Reactive arthritis is a term used to describe a sterile inflammatory arthritis occurring after a documented infection elsewhere in the body. Group A streptococcus is known to cause such an arthropathy in the setting of acute rheumatic fever. Friedberg first postulated that a reactive arthritis might occur in response to a streptococcal pharyngeal infection as a separate entity from rheumatic fever in the 1950s. Then, in the 1980s, other investigators began describing cases of reactive arthritis that were not characteristic of acute rheumatic fever based on certain observations and application of criteria. We present a patient whose clinical features are more consistent with post-streptococcal reactive arthritis than acute rheumatic fever.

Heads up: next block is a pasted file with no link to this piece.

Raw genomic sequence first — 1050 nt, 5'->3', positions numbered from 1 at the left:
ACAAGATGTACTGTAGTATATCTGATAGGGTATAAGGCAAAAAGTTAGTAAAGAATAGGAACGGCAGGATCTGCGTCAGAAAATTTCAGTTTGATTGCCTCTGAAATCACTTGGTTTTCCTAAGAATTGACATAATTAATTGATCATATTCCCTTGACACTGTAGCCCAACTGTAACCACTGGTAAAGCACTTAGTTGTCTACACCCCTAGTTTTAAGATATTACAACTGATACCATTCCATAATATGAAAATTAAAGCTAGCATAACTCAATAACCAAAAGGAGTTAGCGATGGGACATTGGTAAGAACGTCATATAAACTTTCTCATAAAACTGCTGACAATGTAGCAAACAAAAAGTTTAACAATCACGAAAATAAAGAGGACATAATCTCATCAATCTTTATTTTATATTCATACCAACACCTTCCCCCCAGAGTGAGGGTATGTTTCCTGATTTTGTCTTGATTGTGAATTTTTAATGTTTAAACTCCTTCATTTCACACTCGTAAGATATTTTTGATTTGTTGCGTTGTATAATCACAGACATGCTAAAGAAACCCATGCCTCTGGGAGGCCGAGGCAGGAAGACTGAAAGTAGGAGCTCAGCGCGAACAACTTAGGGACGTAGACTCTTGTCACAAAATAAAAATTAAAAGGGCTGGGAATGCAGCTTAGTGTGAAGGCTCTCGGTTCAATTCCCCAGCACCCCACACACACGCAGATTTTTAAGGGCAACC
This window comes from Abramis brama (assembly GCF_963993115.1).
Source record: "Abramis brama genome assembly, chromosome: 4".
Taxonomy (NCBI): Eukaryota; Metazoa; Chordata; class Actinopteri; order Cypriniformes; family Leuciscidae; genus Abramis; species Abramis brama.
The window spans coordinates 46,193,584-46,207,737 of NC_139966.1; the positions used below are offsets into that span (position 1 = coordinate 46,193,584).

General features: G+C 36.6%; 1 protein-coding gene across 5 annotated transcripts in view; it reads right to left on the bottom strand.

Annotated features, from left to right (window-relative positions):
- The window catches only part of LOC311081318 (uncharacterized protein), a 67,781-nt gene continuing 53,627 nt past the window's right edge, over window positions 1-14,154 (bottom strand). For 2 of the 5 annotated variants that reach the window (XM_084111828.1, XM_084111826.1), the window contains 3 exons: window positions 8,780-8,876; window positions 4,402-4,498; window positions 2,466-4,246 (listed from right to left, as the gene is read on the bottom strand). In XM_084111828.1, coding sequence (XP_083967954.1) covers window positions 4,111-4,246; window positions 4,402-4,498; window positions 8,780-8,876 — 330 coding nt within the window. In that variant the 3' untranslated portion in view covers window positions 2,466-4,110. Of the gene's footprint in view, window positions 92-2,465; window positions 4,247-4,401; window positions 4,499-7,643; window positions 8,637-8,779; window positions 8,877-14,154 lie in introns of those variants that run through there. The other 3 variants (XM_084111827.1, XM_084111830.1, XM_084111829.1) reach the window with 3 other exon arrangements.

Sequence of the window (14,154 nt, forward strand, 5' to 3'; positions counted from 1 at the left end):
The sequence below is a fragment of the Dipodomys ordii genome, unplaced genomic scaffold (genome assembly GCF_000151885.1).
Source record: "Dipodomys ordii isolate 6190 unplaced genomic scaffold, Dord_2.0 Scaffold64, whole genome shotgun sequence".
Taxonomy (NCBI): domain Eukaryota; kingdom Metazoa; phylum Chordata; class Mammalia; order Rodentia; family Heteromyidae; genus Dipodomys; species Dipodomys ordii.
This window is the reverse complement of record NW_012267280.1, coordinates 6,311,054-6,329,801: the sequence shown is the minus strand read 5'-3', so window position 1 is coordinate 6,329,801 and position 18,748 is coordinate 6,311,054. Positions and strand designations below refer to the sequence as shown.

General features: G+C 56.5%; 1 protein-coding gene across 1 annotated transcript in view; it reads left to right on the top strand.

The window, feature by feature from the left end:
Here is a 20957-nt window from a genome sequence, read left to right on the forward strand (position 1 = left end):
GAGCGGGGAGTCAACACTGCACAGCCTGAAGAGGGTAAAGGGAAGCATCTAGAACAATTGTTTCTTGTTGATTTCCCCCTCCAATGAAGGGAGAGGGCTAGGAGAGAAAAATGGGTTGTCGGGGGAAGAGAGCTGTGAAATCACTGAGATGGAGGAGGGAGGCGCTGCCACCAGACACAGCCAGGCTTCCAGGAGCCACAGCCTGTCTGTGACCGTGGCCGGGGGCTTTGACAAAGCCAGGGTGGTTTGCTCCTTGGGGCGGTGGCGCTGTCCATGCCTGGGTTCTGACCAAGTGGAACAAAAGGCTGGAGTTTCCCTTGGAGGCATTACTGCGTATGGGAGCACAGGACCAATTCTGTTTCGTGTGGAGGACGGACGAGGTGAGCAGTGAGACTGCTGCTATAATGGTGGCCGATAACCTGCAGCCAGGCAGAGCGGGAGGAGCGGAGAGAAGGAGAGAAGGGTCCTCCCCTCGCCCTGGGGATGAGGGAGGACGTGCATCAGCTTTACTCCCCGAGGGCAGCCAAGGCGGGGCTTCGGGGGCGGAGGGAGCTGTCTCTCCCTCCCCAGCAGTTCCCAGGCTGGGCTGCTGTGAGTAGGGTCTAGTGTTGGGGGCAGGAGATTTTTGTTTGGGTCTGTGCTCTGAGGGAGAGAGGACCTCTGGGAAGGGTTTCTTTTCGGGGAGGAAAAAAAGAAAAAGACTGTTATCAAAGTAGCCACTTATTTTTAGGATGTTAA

|Original language||English (US)|
|Number of pages||3|
|Journal||Maryland medical journal (Baltimore, Md. : 1985)|
|State||Published - Jan 1 1999|
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